Kaspersky Lab (News - Alert), a private vendor of endpoint protection solutions recently released a paper on a cyber-espionage campaign that used NetTraveler, a malicious program used for covert computer surveillance.
The security researchers have identified that NetTraveler (also known as “Travnet”, “Netfile” or Red Star AP) has already infected hundreds of high profile computer systems in more than 40 countries. NetTraveler has targeted Tibetan/Uyghur activists, oil industry companies, scientific research centers and institutes, universities, private companies, governments and governmental institutions, embassies and military contractors.
The researchers find out that several spear-phishing e-mails were sent to multiple Uyghur activists and the Java exploit used to distribute this new variant of the Red Star APT (News - Alert) was only recently patched in June 2013 and has a much higher success rate. The earlier attacks have used Office exploits (CVE-2012-0158) that was patched by Microsoft (News - Alert) last April.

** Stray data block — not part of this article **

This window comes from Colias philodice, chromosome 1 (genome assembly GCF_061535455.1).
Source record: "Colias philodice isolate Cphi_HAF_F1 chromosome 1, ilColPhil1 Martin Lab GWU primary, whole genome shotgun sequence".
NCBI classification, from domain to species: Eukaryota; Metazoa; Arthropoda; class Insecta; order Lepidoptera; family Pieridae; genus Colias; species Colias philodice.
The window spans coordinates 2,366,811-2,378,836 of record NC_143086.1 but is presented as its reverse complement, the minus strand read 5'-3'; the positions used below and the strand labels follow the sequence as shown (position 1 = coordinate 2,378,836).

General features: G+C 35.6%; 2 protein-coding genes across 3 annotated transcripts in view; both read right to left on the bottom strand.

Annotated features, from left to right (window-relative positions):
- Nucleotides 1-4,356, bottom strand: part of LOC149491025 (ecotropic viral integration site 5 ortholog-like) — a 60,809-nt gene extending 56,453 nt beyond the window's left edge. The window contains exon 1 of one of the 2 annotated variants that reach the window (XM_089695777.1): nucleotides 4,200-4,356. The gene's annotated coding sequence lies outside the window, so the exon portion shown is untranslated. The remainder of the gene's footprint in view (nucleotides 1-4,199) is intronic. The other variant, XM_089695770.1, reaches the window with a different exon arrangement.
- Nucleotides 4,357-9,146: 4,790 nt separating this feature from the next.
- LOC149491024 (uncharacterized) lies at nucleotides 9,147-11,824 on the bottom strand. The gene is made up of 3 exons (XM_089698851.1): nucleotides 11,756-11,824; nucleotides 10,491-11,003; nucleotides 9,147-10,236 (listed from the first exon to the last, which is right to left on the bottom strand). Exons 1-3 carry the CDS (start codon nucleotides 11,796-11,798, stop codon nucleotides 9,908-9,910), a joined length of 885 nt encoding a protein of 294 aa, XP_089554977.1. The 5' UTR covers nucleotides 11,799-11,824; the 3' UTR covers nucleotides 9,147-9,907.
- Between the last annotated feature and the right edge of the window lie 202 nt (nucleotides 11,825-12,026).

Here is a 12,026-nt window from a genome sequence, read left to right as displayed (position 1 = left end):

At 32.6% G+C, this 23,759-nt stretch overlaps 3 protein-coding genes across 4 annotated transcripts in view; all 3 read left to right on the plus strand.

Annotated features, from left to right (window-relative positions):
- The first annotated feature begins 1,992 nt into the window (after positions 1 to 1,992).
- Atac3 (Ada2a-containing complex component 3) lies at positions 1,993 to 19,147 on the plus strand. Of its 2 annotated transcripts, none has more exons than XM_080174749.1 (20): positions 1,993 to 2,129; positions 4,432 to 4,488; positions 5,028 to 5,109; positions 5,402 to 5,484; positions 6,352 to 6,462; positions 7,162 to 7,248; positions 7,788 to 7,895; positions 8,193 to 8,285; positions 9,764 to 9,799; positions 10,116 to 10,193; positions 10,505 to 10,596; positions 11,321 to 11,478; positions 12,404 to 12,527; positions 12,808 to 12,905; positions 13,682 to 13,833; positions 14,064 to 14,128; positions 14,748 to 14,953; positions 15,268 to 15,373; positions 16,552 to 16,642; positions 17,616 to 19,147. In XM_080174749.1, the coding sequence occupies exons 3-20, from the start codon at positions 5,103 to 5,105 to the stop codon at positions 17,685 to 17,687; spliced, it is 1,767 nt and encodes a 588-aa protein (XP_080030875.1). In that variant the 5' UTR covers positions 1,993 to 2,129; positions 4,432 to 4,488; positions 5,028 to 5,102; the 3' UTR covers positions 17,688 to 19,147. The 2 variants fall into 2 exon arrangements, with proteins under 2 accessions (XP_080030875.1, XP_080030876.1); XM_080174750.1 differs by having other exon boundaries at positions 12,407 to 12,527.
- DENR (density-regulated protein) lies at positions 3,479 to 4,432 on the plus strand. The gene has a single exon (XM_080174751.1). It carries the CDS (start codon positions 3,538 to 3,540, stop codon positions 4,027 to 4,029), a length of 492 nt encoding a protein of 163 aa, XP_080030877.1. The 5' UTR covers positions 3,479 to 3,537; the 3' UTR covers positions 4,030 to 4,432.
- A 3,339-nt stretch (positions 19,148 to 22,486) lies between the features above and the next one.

Kaspersky Lab’s Global Research and Analysis Team (GReAT) experts have also offered recommendations on how to stay safe from such attack. The users should start using update Java to the most recent version or, if you don’t use Java, uninstall it. You should use Microsoft Windows and Office to the latest versions and update all other third party software, such as Adobe (News - Alert) Reader. You should use a secure browser such as Google Chrome, which has a faster development and patching cycle than Windows’ default Internet Explorer.
Last month, Kaspersky Lab has intercepted and blocked a number of infection attempts from the “wetstock [dot]org” domain that is a known site linked to previous NetTraveler attacks. In June 2013, right after the public exposure of the NetTraveler operations, the attackers shut down all known command and control systems and moved them to new servers in China, Hong Kong and Taiwan.
Costin Raiu, Director of Global Research & Analysis Team Kaspersky Lab, said in a statement, “So far, we haven’t observed the use of zero-day vulnerabilities with the NetTraveler group. To defend against those, although patches don’t help, but technologies such as Automatic Exploit Prevention and DefaultDeny can be quite effective fighting advanced persistent threats.”